And if you are going to apply for an EEA Family Permit then indeed apply to the British Embassy rather than the Irish one. The Irish have a reputation for being extremely slow in dealing with EEA Family Permit applications. You will get a far faster service at the British Embassy using your British passport.

But as Victoria has correctly alluded to, going that route will slow up the possible application for British Naturalisation by your wife. So it really comes down to .... pay 403 for spouse visa and she can apply for naturalisation after three years in the UK .... or pay nothing and she will need to wait 5 years.

#6 JAJ

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Posted 08 August 2006 - 01:12 AM

You do need a settlement visa. Crazy, but true. If you can prove that you have been living together for 4 years then your wife will be granted Indefinite Leave to Enter, which gives her permanent residency.


Isn't the requirement to have been married for 4 years (or in a civil partnership), not just living together?

If you are relocating to Northern Ireland then she may be able to get irish citizenship quicker than she'd be able to get British citizenship, but you will need to check with the Irish Embassy.



Three years residence in Northern Ireland would be needed. But anecdotally, the Irish authorities are taking a very long time to process naturalisation applications.


But as Victoria has correctly alluded to, going that route will slow up the possible application for British Naturalisation by your wife. So it really comes down to .... pay €403 for spouse visa and she can apply for naturalisation after three years in the UK .... or pay nothing and she will need to wait 5 years.



Including the time to get permanent residence, the choices are, for a person married to a British citizen:

Spouse visa:
- Permanent residence after 2 years (if immediate settlement is not possible)
- Eligible for naturalisation after 3 years in total
- Cost EUR403 + fee for ILR after 2 years
- Naturalisation fee additional

EEA Family Permit
- Permanent residence after 5 years
- Eligible for naturalisation immediately afterwards
- No cost for the visa or permanent residence status.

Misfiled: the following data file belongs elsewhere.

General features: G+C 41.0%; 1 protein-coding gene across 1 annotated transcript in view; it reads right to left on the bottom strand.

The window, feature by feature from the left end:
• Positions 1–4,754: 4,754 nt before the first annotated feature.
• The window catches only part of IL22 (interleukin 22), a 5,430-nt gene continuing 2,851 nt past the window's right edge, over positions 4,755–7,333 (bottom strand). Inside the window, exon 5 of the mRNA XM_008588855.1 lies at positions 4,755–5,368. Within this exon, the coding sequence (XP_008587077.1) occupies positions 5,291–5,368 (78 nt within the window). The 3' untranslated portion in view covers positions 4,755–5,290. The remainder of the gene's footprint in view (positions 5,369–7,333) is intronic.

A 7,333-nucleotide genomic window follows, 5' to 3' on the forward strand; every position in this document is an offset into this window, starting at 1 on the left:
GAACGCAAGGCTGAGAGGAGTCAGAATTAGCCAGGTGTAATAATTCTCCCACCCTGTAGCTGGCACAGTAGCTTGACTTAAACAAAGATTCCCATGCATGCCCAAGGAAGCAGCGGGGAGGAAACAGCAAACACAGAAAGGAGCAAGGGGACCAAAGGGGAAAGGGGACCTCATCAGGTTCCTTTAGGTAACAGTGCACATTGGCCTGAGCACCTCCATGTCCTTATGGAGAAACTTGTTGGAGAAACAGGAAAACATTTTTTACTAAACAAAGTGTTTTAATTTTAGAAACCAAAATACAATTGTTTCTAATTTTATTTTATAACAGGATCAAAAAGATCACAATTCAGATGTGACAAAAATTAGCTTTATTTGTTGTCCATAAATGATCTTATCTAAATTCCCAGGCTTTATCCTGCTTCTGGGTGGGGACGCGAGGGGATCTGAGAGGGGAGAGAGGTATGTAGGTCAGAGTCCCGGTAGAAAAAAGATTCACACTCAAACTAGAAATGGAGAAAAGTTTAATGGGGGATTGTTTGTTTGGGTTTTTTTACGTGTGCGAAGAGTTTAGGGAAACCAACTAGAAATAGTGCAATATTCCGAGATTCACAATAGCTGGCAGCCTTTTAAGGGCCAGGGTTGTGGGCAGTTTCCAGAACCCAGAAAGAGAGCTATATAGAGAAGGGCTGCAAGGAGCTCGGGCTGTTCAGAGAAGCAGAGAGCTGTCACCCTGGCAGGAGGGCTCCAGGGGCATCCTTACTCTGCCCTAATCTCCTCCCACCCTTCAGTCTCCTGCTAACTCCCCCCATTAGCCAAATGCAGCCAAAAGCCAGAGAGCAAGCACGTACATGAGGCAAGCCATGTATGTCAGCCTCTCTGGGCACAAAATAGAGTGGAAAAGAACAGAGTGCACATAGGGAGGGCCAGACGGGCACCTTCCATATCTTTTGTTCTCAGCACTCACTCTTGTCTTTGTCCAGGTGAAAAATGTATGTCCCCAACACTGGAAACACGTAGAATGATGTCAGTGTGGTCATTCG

- Naturalisation fees would apply as normal.

#7 Sokratees9

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Posted 08 August 2006 - 06:44 AM

Cheers for the info everyone.

It looks like it boils down to the two options. I'll have to sit down with my wife and discuss what exactly are our plans before we decide which route to take.

Thanks for your time
Stephen

#8 John

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Posted 08 August 2006 - 07:13 AM

Isn't the requirement to have been married for 4 years (or in a civil partnership), not just living together?


No, there are two paths clearly set out in the Immigration Rules. In practice those can get combined together to form a third path :-
  • Living together, unmarried, outside the UK for 4 years or more
  • Living together, married or in Civil Partnership, outside the UK for 4 years or more
  • unofficially, a combination of the two, adding up to 4 years or more
The third path exists, unofficially, because it is considered to be ludicrous for a couple, say living together unmarried for 3 years 11 months, then getting married and a couple of months later applying for spouse visa, being denied ILE .... whereas had they stayed unmarried they would have qualified.

#9 ppron747

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Posted 08 August 2006 - 08:07 AM

I wondered about that third path when I saw JAJ's post, but couldn't find it in the Visas DSP - can you give a reference?

#10 John

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Posted 08 August 2006 - 08:59 AM

Paul, no I can't .... but I am aware that it happens ... thanks to boards such as this.